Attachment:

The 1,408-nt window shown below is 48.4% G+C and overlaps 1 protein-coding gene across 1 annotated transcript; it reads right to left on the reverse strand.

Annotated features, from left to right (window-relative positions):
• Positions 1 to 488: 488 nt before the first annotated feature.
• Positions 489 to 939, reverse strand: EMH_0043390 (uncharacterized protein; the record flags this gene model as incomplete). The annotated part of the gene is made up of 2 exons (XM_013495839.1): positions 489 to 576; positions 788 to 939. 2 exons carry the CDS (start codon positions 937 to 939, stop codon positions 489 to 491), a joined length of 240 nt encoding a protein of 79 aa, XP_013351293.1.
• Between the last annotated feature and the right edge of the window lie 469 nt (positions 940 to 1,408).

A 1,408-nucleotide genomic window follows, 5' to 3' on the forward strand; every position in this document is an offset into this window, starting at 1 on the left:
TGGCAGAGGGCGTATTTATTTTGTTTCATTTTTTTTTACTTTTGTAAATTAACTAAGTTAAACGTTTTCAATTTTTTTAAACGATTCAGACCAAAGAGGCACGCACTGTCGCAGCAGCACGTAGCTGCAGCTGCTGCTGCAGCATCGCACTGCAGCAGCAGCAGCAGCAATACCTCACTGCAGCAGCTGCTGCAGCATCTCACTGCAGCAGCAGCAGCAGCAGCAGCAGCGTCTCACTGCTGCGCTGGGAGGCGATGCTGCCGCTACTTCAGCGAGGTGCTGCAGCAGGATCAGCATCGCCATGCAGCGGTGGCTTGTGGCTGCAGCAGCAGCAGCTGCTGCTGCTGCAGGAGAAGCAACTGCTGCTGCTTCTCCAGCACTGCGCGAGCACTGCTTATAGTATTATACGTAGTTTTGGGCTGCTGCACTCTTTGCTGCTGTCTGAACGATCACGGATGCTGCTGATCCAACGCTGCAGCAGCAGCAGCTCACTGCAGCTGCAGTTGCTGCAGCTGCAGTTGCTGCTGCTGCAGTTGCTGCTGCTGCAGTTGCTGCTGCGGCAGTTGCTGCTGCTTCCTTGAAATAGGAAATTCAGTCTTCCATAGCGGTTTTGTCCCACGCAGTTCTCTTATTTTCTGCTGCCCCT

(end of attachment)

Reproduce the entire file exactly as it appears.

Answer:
The 1,408-nt window shown below is 48.4% G+C and overlaps 1 protein-coding gene across 1 annotated transcript; it reads right to left on the reverse strand.

Annotated features, from left to right (window-relative positions):
• Positions 1 to 488: 488 nt before the first annotated feature.
• Positions 489 to 939, reverse strand: EMH_0043390 (uncharacterized protein; the record flags this gene model as incomplete). The annotated part of the gene is made up of 2 exons (XM_013495839.1): positions 489 to 576; positions 788 to 939. 2 exons carry the CDS (start codon positions 937 to 939, stop codon positions 489 to 491), a joined length of 240 nt encoding a protein of 79 aa, XP_013351293.1.
• Between the last annotated feature and the right edge of the window lie 469 nt (positions 940 to 1,408).

A 1,408-nucleotide genomic window follows, 5' to 3' on the forward strand; every position in this document is an offset into this window, starting at 1 on the left:
TGGCAGAGGGCGTATTTATTTTGTTTCATTTTTTTTTACTTTTGTAAATTAACTAAGTTAAACGTTTTCAATTTTTTTAAACGATTCAGACCAAAGAGGCACGCACTGTCGCAGCAGCACGTAGCTGCAGCTGCTGCTGCAGCATCGCACTGCAGCAGCAGCAGCAGCAATACCTCACTGCAGCAGCTGCTGCAGCATCTCACTGCAGCAGCAGCAGCAGCAGCAGCAGCGTCTCACTGCTGCGCTGGGAGGCGATGCTGCCGCTACTTCAGCGAGGTGCTGCAGCAGGATCAGCATCGCCATGCAGCGGTGGCTTGTGGCTGCAGCAGCAGCAGCTGCTGCTGCTGCAGGAGAAGCAACTGCTGCTGCTTCTCCAGCACTGCGCGAGCACTGCTTATAGTATTATACGTAGTTTTGGGCTGCTGCACTCTTTGCTGCTGTCTGAACGATCACGGATGCTGCTGATCCAACGCTGCAGCAGCAGCAGCTCACTGCAGCTGCAGTTGCTGCAGCTGCAGTTGCTGCTGCTGCAGTTGCTGCTGCTGCAGTTGCTGCTGCGGCAGTTGCTGCTGCTTCCTTGAAATAGGAAATTCAGTCTTCCATAGCGGTTTTGTCCCACGCAGTTCTCTTATTTTCTGCTGCCCCT